Paul Hancock, an associate with Goldman Sloan Nash & Haber LLP, resolves legal challenges in key practice areas including commercial litigation and shareholder disputes. He also focuses on construction lien and breach of trust actions, where he has successfully represented owners, general contractors and subcontractors. He is 36 years old.
Hancock grew up in Northern Ontario, gaining personal experience in the construction industry by working for a civil engineering firm as a soil and concrete technician during the summers through high school and university.
His intent after law school, he says, was to practice commercial litigation. When he articled at a litigation boutique firm where half of the principal’s practice was construction lien and breach of trust work, however, he found his passion. “I really enjoyed the construction files I worked on during my articles and decided that I should continue to practice in the area of construction law.”
Despite a strong mentor, like most litigators, his early years were what he calls baptism by fire, where Hancock learned on his feet and developed skills through practice. “I was given carriage of multiple files and conducted discoveries, argued motions, prepared Scott schedules, met with clients, and generally ran files.”
Hancock’s prior experience on construction sites helped him discuss files with clients, he says, particularly the technical aspects. However, despite his existing knowledge, many cases required long hours not only learning the case but also reviewing documents to understand what the cases were really about.
During his early years of practice Hancock took over a carriage of seven inter-related actions in a highly contested piece of construction litigation. “As I successfully navigated those files, I was given more and more complex construction litigation files and developed a penchant for locating relevant documents in the voluminous records that are generated on construction projects and coherently setting out clients’ positions.”
One of Hancock’s greatest challenges is document management because the construction industry as a whole appears to be taking longer than others to move to digital files, he says. He notes that even when certain correspondence or documents are sent via e-mail, the inability to be able to organize and easily search through electronic files sometimes results in massive amounts of documents having to be reviewed manually in order to locate relevant material. This not only leads to increased legal fees, but also the client spending excessive time locating information.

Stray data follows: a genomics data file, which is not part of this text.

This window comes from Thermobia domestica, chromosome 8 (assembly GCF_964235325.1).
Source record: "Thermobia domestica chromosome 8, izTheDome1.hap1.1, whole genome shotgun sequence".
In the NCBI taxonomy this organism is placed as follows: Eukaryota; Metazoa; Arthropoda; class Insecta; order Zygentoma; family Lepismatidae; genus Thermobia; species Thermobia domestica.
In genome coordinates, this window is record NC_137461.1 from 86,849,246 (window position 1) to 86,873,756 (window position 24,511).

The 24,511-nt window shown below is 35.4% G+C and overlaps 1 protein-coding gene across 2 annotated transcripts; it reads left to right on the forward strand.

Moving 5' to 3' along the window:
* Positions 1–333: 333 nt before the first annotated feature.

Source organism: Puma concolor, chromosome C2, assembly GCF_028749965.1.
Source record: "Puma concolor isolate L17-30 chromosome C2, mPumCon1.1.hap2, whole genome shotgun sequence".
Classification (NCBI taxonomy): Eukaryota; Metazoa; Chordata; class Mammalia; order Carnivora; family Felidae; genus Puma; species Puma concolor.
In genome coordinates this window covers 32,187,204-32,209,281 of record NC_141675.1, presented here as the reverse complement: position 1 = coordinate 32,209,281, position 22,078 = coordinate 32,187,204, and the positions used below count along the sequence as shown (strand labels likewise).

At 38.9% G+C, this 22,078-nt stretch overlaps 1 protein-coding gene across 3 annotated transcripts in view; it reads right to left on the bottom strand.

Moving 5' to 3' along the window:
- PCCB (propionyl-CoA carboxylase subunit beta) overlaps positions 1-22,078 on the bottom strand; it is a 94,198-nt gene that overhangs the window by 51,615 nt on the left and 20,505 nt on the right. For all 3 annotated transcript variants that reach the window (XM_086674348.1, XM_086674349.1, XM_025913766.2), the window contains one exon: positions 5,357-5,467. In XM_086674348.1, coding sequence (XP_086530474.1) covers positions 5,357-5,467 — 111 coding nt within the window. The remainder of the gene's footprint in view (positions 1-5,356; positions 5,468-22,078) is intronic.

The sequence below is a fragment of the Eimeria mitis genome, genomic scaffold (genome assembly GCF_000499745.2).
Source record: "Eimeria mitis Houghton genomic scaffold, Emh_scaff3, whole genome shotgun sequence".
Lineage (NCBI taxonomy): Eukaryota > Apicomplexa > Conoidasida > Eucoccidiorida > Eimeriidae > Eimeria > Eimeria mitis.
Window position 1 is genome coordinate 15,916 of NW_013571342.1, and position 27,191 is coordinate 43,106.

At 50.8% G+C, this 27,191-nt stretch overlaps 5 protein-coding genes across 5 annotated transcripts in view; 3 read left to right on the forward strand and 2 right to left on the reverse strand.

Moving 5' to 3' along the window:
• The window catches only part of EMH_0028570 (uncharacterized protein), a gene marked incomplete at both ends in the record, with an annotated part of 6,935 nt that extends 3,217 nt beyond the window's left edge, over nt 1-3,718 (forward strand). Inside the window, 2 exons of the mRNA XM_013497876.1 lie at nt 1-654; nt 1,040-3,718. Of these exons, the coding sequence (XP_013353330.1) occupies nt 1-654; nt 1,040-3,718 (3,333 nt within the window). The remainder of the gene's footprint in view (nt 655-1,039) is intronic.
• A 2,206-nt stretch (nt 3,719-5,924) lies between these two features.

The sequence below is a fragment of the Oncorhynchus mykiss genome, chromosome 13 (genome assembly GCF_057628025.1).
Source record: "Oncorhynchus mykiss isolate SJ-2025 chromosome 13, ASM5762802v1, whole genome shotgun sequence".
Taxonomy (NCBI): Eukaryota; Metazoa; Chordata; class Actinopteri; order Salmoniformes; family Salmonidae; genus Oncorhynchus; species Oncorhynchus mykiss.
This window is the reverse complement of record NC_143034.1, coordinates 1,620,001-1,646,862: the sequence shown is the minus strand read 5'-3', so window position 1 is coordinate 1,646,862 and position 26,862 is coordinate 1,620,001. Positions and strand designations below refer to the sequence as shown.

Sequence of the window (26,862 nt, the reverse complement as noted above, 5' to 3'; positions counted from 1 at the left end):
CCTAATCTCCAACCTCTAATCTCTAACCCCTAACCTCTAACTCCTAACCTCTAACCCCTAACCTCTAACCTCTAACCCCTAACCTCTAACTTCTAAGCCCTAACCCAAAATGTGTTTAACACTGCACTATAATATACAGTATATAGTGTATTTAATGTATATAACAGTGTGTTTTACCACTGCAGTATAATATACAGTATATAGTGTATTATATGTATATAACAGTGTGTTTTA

“I try to address this problem by being proactive in document management. I explain to clients very early in the process of the need to assemble documents in not only a logical order, but also in a format that allows one to easily sift through voluminous records. I try to review work in progress to ensure that clients are assembling documents in a logical format so as to avoid asking a client to redo work after already spending 10 or 20 hours assembling documents.”
Hancock says the subtle differences and nuances from project to project means that every case has the potential to involve a novel point of law or to involve a different section of the Construction Lien Act so he is constantly learning.
Despite the burden of paperwork, and the challenges with such a fluid and complex industry, Hancock says he finds the work of solving problems and clarifying issues for clients satisfying. Untangling a web of set offs and extras so the parties have hard figures as to the amounts at issue and therefore, the ability to make informed business decisions, is rewarding.
He also says he is inspired by his clients, some of whom are “immigrants who came to Canada with nothing and were able to become successful entrepreneurs in the construction industry.”
Hancock says a lot of the successes he is the proudest of are cases in which he was able to resolve litigation at its infancy through prompt disclosure and creative solutions, saving his clients time, money and stress.
“From a technical stand point, I am very proud of recently obtaining a declaration that security posted by a pre-existing mortgagee to vacate a lien be deemed to be posted by the owner. It was a unique challenge that required a careful analysis of not only the Construction Lien Act, but also reverse engineering the events that gave rise to a mortgagee with no liability posting security and resulted in my client now having the ability to look to the full amount posted as security.”
Beyond his work with clients, Hancock is an active mentor to younger associates and articling students at the firm and he is very involved with his church. He was recently asked to be a guest speaker for a local homeowner association on the issue of infill construction in Toronto.
Hancock feels fortunate to be in the construction law practice group at GSNH LLP, where he is surrounded by great mentors and has the opportunity to succeed. “My main goal is to continue to grow and develop my practice and to become more active in the construction law legal community, whether that be through seminars or papers.”
He would certainly recommend a career in construction law to young people because the work always presents new and interesting challenges and the bar is relatively small and cordial.
“Construction is a tough industry, but, generally speaking, clients are firm, but fair. If you put in the work, manage expectations, and are a straight shooter you can develop a successful practice in this area.”
You can reach Paul Hancock by email at firstname.lastname@example.org, or by phone at (416) 597-788.